If you are anything like me, you may be a little annoyed about the volume of email you have received over the last few weeks from businesses updating their privacy policies. The reason for the sudden flurry of activity is due to changes to privacy and data collection which have just commenced in Europe and the ensuing ripple effect of a strengthening global on-line economy.
The long-awaited new EU data rules, known as the General Data Protection Regulation (GDPR) came into force on 25 May 2018. The GDPR imposes strict new rules on consumer data protection that businesses (including some in Australia) must adhere to.
The new regulation covers most forms of personal data, including basic identity information, through to biometric, health, genetic, racial or ethnic data, sexual orientation and political opinions, with an emphasis on the handling and storage of that information.
It is increasingly difficult to argue against the imposition of additional safeguards where we see the likes of Cambridge Analytica using the data of more than 87 million Facebook users without their consent with suspected involvement in more than 200 elections around the world.
The worldwide impact of the GDPR is not to be understated and it is not just businesses based in the EU who will need to comply with the new rules.
Examples of Australian businesses that may be subject to the new rules include those:
- with an office in the EU;
- whose website enables EU customers to order goods or services in a European language (other than English) or enables payment in euros;
- whose website mentions customers or users in the EU;
- that track individuals in the EU on the internet and use data processing techniques to profile individuals to analyse and predict personal preferences, behaviours and attitudes.
Many of the provisions are similar to those found in the Privacy Act 1988 (Cth) (the Privacy Act). However, there are some differences and, with tighter requirements under the GDPR, compliance with the Privacy Act does not necessarily mean you will meet the requirements of the GDPR.
There are some notable differences between the the Privacy Act and the GDPR, which include (to list a few):
- Consumers have the right to have their information erased, also known as the right to be forgotten. They can also ask for their data to be restricted: companies are entitled to store data but not use it in some circumstances.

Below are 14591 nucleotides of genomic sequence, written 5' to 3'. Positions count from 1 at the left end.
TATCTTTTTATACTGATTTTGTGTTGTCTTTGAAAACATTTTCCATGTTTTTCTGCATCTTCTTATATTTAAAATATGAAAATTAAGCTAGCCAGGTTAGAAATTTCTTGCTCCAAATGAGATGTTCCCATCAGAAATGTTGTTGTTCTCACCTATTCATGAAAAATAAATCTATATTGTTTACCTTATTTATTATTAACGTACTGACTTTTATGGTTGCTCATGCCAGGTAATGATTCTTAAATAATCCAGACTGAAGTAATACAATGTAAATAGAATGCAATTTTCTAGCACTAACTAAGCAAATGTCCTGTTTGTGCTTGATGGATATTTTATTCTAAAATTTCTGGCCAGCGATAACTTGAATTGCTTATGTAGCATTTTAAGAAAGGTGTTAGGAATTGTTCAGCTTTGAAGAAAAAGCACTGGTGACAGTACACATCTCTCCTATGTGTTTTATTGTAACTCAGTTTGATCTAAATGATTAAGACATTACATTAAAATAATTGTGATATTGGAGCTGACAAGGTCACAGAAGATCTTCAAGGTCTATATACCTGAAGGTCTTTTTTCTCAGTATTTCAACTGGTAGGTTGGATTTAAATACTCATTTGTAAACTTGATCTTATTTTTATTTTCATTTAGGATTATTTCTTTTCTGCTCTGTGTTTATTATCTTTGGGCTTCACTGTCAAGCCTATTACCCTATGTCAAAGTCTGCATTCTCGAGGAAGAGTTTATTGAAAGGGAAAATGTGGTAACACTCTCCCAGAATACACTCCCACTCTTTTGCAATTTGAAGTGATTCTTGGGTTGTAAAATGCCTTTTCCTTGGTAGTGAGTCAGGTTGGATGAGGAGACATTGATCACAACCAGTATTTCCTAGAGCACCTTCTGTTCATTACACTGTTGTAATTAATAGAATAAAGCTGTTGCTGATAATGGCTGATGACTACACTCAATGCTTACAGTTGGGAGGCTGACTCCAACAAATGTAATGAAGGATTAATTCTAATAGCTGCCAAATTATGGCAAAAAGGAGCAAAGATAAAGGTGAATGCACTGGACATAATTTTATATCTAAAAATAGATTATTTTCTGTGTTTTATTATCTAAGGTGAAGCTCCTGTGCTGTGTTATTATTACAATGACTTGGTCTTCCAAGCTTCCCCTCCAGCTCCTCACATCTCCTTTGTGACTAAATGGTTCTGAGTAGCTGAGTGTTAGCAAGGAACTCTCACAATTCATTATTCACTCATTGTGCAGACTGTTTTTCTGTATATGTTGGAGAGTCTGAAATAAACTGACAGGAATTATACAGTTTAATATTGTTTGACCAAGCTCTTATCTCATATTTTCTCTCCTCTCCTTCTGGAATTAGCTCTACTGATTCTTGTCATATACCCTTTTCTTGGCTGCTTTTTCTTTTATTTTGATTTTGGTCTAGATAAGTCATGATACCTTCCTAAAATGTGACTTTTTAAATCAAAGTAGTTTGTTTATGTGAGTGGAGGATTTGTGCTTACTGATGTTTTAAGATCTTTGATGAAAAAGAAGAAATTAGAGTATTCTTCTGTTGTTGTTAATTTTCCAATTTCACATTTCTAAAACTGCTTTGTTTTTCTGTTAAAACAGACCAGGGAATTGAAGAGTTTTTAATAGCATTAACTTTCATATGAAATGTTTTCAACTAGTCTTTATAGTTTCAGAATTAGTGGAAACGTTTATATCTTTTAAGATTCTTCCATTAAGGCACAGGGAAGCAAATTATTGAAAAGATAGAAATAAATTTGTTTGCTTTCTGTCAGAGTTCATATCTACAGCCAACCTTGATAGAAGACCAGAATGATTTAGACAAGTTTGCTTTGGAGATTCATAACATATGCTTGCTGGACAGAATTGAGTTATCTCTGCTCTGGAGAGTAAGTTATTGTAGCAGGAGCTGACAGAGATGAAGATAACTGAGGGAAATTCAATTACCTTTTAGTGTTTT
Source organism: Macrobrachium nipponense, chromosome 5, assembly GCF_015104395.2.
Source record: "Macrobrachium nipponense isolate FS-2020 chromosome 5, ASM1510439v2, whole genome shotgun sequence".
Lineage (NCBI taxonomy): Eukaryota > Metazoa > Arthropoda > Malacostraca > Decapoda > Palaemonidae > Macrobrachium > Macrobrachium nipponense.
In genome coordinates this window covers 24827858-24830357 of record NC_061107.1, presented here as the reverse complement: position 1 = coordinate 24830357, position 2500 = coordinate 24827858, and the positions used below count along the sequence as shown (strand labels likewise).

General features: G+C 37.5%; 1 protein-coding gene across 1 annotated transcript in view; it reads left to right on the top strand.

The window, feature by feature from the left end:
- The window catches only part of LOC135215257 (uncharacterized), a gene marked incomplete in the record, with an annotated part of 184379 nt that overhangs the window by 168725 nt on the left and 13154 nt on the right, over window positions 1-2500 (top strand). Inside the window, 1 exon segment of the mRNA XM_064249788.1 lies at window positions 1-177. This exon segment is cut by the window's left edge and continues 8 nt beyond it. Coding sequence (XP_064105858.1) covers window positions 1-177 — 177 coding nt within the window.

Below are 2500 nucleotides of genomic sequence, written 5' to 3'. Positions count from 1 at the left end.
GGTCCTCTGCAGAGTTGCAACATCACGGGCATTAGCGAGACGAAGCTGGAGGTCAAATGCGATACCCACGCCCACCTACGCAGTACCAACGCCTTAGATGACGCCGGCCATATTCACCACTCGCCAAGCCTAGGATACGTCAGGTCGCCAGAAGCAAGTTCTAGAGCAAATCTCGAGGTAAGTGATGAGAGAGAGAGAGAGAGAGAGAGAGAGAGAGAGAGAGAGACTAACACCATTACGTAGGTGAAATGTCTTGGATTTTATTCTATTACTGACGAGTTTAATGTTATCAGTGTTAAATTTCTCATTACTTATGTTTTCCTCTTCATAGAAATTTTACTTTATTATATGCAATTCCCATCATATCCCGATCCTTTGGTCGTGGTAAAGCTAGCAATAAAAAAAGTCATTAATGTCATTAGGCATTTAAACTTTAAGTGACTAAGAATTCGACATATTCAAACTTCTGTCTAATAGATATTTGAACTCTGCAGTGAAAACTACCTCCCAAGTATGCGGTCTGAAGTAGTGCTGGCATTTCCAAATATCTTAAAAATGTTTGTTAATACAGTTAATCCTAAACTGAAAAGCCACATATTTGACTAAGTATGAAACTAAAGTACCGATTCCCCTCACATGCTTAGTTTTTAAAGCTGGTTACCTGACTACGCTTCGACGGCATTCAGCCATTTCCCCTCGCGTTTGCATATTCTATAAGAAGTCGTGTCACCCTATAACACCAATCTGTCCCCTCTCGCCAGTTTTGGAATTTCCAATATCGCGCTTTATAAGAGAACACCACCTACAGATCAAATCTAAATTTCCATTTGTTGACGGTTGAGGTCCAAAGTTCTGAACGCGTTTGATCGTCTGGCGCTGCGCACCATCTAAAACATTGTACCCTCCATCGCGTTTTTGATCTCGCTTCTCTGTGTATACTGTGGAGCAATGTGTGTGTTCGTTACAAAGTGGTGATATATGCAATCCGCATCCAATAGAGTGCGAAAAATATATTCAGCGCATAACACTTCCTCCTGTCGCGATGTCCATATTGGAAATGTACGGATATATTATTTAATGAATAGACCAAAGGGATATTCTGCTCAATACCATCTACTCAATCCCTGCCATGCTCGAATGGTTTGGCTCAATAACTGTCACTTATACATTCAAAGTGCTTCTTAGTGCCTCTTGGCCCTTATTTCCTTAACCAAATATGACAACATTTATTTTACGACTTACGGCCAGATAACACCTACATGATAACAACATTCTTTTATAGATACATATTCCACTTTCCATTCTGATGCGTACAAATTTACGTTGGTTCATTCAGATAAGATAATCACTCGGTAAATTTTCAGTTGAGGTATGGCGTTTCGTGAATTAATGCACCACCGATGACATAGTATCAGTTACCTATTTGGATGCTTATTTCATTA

- People will be able to move or copy their personal information from one source to another, known as data portability.
The following similarities also apply:
- Storing personal data of EU residents is only legal with their consent;
- People will be able to ask companies for the information they hold on them and businesses will have to provide this (for free);
- Consumers will have a right to be informed about the collection of their information;
- Consumers will have the right to object to how their data is used – including for direct marketing; and
- They can also object to profiling, when companies automatically process data (generally in an online environment) to make assumptions about a person for marketing.
Companies that fail to meet the requirements under the GDPR face potential fines up to €20,000,000 (approx. AU$30,948,549) or 4% of global turnover, whichever is the greater.
If businesses have a presence in the EU, they should consider taking the steps outlined in response to the GDPR:
- Ensure your business has appointed a data protection officer;
- Inform stakeholders of the changes which have come into effect through the GDPR; and
- implement a thorough risk assessment and have a compliance plan in place.
We can assist if you have queries as to how the GDPR will impact your business, or if you wish to discuss issues in relation to privacy/data protection and compliance.